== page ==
We’ll assist you in tracking and managing intermittent FMLA leave … fighting FMLA fraud and FMLA abuse … and managing FMLA in general.
Beyond mastering FMLA regulations on intermittent leave, we’ll share FMLA guidelines on how to curb FMLA abuse, and dramatically improve your overall FMLA compliance.
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Here’s something to consider if a discharged disabled employee who simply could not do her job sues, alleging disability discrimination. Check to see if she has applied for disability benefits and get a copy of the application. If she didn’t qualify her disability by claiming she could perhaps do some work if reasonably accommodated, she may have killed her chances to argue she was qualified for her old position, too.
Q: “Can we refuse a request for FMLA intermittent leave for a serious health condition when the physician has checked the box indicating that there is no part of that employee’s job that the employee is not able to perform? We included a copy of the job description with the FMLA paperwork we provided.” – Kary, Maryland
Sometimes a pregnant employee develops problems that amount to a temporary disability. Then she may need accommodations. But if those accommodations don’t allow the employee to perform the essential functions of the job, you can place the employee on FMLA leave. If she can’t return to work when her FMLA entitlement is up, you may terminate the employee without violating the FMLA.
Employees fired for willful misconduct aren’t eligible for unemployment compensation. But what is willful misconduct? The term is broad and can include all kinds of behavior, such as refusing to cooperate with an employer’s reasonable request for information.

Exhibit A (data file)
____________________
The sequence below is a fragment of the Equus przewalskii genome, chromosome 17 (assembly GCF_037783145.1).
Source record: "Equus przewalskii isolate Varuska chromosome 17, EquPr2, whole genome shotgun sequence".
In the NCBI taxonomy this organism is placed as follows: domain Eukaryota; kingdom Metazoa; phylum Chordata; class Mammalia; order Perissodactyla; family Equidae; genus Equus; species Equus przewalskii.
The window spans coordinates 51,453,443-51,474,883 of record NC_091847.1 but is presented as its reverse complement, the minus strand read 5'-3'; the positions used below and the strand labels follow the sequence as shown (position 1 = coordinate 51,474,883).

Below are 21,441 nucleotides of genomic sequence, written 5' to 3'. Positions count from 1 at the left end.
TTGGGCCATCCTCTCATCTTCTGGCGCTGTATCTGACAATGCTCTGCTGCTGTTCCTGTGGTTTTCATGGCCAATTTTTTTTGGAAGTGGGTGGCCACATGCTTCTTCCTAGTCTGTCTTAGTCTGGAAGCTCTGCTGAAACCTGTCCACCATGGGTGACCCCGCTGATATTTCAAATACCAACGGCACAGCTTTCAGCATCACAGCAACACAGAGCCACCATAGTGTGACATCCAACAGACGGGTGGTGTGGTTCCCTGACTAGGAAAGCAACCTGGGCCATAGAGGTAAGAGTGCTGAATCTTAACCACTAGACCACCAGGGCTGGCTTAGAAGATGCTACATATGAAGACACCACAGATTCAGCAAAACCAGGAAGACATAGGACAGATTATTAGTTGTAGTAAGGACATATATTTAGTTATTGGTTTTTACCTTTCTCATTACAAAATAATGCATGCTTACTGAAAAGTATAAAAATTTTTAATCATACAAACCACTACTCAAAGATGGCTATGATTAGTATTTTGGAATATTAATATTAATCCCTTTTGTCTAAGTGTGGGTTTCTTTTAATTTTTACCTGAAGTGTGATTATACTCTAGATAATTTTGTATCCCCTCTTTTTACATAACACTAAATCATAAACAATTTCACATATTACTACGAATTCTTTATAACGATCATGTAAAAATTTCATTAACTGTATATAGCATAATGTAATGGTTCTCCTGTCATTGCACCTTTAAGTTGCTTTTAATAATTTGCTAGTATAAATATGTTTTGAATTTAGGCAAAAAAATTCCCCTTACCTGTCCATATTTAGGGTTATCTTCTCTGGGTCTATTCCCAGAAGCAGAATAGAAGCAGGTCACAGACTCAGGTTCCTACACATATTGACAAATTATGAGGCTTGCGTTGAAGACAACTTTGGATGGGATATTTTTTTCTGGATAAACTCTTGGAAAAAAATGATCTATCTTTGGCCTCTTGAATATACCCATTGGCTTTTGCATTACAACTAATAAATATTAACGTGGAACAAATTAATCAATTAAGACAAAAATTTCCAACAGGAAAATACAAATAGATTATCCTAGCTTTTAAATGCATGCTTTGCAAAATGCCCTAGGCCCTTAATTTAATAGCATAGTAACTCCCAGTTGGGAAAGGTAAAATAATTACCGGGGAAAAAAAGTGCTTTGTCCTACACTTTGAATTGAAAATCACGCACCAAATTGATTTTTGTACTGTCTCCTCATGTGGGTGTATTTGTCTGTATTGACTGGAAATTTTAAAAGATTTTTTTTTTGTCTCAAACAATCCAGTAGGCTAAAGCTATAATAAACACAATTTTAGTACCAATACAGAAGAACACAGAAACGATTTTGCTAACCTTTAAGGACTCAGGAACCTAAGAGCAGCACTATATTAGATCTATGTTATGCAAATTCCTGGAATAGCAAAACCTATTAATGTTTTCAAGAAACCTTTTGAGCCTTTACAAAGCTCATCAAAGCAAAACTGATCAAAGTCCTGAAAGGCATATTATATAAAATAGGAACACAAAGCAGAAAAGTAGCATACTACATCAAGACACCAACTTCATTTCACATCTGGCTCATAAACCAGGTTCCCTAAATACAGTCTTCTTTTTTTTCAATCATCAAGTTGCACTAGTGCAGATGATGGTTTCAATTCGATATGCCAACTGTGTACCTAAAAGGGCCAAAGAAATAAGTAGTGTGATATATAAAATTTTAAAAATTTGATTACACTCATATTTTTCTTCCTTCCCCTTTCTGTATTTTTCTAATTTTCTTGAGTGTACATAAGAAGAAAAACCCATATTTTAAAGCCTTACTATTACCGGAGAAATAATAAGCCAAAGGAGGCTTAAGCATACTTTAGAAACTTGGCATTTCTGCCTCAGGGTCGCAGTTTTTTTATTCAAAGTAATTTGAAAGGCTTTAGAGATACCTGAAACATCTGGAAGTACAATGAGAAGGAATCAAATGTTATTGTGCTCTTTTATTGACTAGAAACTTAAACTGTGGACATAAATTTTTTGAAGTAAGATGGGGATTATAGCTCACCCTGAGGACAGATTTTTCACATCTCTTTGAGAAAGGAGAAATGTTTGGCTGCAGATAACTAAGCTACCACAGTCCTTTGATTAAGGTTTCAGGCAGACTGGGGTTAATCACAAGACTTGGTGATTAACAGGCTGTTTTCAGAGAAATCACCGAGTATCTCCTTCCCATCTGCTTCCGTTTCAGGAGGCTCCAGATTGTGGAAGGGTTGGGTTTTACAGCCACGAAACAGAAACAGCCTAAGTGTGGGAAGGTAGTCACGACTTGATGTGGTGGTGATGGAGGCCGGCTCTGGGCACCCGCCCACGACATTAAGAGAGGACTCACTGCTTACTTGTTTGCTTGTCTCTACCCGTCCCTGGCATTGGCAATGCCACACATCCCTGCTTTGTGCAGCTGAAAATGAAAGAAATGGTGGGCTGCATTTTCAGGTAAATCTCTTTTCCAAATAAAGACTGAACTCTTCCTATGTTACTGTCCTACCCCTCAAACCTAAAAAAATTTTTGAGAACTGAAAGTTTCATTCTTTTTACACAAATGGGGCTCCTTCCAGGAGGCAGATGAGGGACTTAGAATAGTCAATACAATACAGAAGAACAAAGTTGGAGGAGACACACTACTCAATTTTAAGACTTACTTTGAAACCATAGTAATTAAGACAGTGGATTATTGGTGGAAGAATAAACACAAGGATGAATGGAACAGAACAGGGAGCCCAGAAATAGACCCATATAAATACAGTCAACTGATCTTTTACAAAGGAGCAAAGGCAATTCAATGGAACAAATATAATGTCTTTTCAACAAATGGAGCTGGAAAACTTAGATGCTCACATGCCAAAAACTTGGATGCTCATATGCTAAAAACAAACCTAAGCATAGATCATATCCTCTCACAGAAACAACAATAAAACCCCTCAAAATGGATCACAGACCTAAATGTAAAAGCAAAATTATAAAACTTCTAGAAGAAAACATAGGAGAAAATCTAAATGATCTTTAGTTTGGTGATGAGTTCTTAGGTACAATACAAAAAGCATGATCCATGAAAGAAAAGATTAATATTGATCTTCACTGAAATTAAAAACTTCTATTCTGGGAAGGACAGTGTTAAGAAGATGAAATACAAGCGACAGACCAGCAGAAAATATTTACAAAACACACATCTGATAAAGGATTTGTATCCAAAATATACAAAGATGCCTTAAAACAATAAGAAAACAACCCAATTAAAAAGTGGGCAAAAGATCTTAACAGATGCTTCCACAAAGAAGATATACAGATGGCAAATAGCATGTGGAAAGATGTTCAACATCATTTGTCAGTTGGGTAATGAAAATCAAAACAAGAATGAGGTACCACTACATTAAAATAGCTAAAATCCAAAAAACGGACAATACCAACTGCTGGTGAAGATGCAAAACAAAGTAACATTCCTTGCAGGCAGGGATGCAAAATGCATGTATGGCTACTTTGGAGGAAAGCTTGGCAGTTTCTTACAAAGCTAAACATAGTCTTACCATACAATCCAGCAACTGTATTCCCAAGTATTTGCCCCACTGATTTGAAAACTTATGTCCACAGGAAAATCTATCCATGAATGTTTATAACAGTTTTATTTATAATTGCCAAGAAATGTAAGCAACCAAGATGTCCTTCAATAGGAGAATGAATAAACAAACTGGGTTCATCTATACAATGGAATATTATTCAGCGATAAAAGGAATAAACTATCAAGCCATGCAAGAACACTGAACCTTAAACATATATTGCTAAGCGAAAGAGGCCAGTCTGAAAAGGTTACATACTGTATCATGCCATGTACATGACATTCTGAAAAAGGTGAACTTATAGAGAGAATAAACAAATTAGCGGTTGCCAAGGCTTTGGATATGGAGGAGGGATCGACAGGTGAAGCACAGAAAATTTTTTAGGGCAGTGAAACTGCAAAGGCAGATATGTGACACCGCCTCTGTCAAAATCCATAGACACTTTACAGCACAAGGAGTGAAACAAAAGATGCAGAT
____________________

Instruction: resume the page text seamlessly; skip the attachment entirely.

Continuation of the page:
Employees who take FMLA leave are generally entitled to come back to their old jobs when they return. If you make any changes to their jobs, be sure you can document solid business reasons that are unrelated to FMLA leave.
Warn supervisors that they shouldn’t comment on the time that employees take off for medical treatments. If the underlying medical condition is a disability under the ADA, such comments may come back later to haunt the employer.
There are ways to discourage FMLA leave abuse. One is to make taking leave just a little inconvenient by requiring more than a simple call-in. You can, for example, require the employee to notify both his supervisor and someone in the HR or benefits office. That’s perfectly fine as long as everyone on intermittent leave has to do the same.
Employees are supposed to notify their employers about their need for FMLA leave as soon as is practical. When they are already out on leave with a set return date, the same rule applies if the employee will need more time off. He or she can’t just extend the leave without telling anyone and expect to keep the job.
Employees are supposed to let employers know when they may need FMLA leave, although they don’t have to specifically mention the law. However, simply calling in to report being “sick” isn’t good enough. Not every illness is covered and run-of-the-mill sickness isn’t a “serious health condition.”
If you have a large enough HR office, it makes good sense to keep the FMLA request and approval process separate from the disciplinary process. Doing so ensures that someone with expertise in FMLA administration handles the entire process. But there is an additional benefit.